The Beginner's Guide to Building A PC - Selecting the Best Cooling Method.
An aspect in the computer system buildup that is often given too little attention to is how the system is going to be cooled. Time and time again beginning computer builders take for granted their Best Buy bought Compaq emitting that familiar humming sound and successfully warding off heat without fully realizing the need when it comes down to building a computer system themselves.
Traditional cooling methods involve similar components as the computers mass manufactured by Dell, Compaq, Gateway, etc. At the heart of traditional cooling methods is the heatsink. A heatsink is a metal component with comb-like sections used in most cooling systems including water cooling. A fan is usually used in conjunction with a heatsink in order to dissipate the heat more quickly optimizing the set-up. For most computer builders, beginners and advanced builders alike, using the traditional cooling method of a heatsink or two and several well placed chassis fans is by and large the most reliable, least expensive, and hassle free of cooling methods.
For computer system builders who will have high-end components in their system water cooling might be the best option. This technologically innovative method can also be a great solution for those looking for an ultra-quite personal computer. Water cooling involves more components than a traditional cooling method and is also more daring with water running throughout your computer system creating a terrific effect. The needed components include: pump, water blocks, radiator, reservoir, tubing, liquid, an additive, and a flow indicator. Let's start at the beginning of the system with the reservoir. The reservoir is used to hold the liquid which will be circulated throughout the system. Next a pump is used to force the water out of the reservoir and into the journey of heat reduction. Depending on which type of pump is used the pump will either sit inside of the reservoir or adjacent to the reservoir. You should concern yourself with two main categories of pumps: saturated and dry. A saturated pump must be placed in the reservoir as it will absorb the water into the rest of the system. Whereas a dry pump sits next to the reservoir bringing water into the rest of the system through a small tubular attachment connected to the reservoir. Tubing is used to contain the liquid throughout the system. Water blocks are placed at each component that needs cooling to act as a destination for the liquid where it begins its return trip. A radiator is used, often in the form of a heatsink, to dissipate heat from the liquid. Lastly, some sort of liquid, usually distilled water with an additive is needed to circulate throughout the system. For a more detailed look at each liquid cooling component please visit the Liquid Cooling Basics article found here.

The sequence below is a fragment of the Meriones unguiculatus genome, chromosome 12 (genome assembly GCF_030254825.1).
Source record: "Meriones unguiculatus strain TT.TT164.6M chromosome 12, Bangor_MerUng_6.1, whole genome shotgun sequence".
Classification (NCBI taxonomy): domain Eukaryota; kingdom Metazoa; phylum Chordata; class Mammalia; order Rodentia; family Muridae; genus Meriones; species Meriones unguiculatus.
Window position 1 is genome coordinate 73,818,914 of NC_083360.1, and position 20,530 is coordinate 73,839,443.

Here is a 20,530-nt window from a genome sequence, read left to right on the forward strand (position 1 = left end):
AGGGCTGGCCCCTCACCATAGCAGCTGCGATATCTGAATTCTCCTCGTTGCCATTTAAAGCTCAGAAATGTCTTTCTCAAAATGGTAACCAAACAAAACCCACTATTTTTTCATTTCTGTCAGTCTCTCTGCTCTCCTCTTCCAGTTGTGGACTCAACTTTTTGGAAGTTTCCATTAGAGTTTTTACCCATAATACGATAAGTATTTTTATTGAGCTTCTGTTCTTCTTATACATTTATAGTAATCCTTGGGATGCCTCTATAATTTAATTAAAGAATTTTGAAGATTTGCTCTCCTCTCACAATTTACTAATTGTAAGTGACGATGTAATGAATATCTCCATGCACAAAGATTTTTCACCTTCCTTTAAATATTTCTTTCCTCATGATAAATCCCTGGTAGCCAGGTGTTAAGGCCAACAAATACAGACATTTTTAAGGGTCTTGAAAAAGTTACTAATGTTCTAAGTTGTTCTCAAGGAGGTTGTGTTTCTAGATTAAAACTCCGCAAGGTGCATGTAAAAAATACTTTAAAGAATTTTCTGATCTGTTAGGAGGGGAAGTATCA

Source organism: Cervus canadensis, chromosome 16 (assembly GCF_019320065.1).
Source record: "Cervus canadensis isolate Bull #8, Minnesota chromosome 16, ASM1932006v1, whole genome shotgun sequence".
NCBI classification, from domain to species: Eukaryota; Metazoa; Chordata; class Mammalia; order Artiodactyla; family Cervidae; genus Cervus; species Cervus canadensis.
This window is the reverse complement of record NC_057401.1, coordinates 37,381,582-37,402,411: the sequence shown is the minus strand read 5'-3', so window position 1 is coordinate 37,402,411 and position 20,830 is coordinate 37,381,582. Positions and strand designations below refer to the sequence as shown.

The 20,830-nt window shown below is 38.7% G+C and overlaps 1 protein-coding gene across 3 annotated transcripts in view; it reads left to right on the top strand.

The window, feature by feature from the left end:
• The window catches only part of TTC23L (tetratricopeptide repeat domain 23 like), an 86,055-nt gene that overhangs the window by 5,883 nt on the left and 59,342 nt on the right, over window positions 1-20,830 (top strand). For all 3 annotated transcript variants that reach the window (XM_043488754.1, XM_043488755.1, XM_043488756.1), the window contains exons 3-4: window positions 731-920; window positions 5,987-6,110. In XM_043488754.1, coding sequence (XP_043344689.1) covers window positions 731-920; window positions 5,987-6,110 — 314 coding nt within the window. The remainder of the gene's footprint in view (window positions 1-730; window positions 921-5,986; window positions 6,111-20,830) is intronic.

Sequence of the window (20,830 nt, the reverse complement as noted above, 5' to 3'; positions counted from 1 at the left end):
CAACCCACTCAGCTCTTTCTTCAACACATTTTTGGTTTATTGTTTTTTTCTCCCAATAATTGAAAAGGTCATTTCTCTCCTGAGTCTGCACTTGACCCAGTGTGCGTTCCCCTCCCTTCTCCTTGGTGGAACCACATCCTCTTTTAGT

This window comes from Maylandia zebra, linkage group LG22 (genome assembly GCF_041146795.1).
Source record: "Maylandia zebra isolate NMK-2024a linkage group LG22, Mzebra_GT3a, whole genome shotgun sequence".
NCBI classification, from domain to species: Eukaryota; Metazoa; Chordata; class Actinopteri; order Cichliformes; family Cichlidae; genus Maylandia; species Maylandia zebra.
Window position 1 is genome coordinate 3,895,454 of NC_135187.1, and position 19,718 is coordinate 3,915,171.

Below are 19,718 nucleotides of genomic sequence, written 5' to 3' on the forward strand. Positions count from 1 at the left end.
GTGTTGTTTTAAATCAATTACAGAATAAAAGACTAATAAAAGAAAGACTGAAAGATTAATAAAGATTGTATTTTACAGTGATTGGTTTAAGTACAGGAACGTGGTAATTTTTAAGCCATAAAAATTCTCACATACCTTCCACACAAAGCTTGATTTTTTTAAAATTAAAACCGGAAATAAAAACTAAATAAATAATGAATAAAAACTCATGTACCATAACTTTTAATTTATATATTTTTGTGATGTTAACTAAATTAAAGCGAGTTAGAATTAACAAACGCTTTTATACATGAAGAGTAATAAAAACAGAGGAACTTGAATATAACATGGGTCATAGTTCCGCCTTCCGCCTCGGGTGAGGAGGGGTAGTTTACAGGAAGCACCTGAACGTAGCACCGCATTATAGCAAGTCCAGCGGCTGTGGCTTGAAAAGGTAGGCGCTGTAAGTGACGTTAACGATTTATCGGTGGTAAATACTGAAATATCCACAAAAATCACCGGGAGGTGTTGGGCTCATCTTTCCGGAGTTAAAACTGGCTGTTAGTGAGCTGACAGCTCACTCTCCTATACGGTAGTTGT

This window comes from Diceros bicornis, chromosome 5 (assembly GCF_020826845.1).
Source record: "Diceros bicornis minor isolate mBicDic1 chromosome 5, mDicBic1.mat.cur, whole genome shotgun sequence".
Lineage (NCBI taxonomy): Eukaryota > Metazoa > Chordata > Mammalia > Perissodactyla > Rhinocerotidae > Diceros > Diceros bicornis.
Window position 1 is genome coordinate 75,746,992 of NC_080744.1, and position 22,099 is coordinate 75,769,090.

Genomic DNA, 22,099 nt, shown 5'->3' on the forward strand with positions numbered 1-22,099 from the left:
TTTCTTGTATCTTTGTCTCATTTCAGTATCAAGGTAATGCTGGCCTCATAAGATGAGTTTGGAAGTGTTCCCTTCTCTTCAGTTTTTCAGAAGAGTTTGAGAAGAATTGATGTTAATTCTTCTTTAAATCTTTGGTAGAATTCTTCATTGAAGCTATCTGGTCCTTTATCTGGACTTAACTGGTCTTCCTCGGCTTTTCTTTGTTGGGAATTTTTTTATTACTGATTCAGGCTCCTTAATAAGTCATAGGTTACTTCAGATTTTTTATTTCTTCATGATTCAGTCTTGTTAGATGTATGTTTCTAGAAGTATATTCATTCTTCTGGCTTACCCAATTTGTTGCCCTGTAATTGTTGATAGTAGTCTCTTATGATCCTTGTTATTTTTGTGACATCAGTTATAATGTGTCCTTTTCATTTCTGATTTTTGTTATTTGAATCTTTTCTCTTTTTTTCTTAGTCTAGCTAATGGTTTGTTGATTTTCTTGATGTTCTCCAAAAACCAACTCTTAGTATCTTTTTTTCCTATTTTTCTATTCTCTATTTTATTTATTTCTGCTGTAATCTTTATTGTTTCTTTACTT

For many computer builders, beginners and advanced alike, the goal is often to have the quietest personal computer possible. RAM, CPU's, motherboards, etc., etc. all generate heat bringing about the need for cooling your computer. All methods of cooling a computer come with some levels of noise. Two of the most contributing factors to a noisy computer are the power supply and fans. Inexpensive, thus inefficient, power supplies are at the top of the list for noise prone components. Fans which are inexpensive have inefficient blade designs which brings about more noise. Selecting higher quality fans will have improved bearings and a quieter volume. For an inexpensive method to reducing the sound of your computer try out various sound dampening material. This material is very cheap and easy to use. If you are still trying to quench your thirst of finding more about silencing your computer have a look at http://www.silentpcreview.com . This site is an extraordinarily in-depth look into quieting your computer and also has a very active forum.
What is sometimes an underrated area in computer building is one of the most critical aspects of computer building. Without proper cooling your computer will malfunction. The consequences will be expensive and possibly detrimental depending on the investment into the computer's hardware and the computer's stored data. So, don't make the mistake of experiencing the computer part fatalities that others have already endured by selecting the proper cooling method for your computer system.
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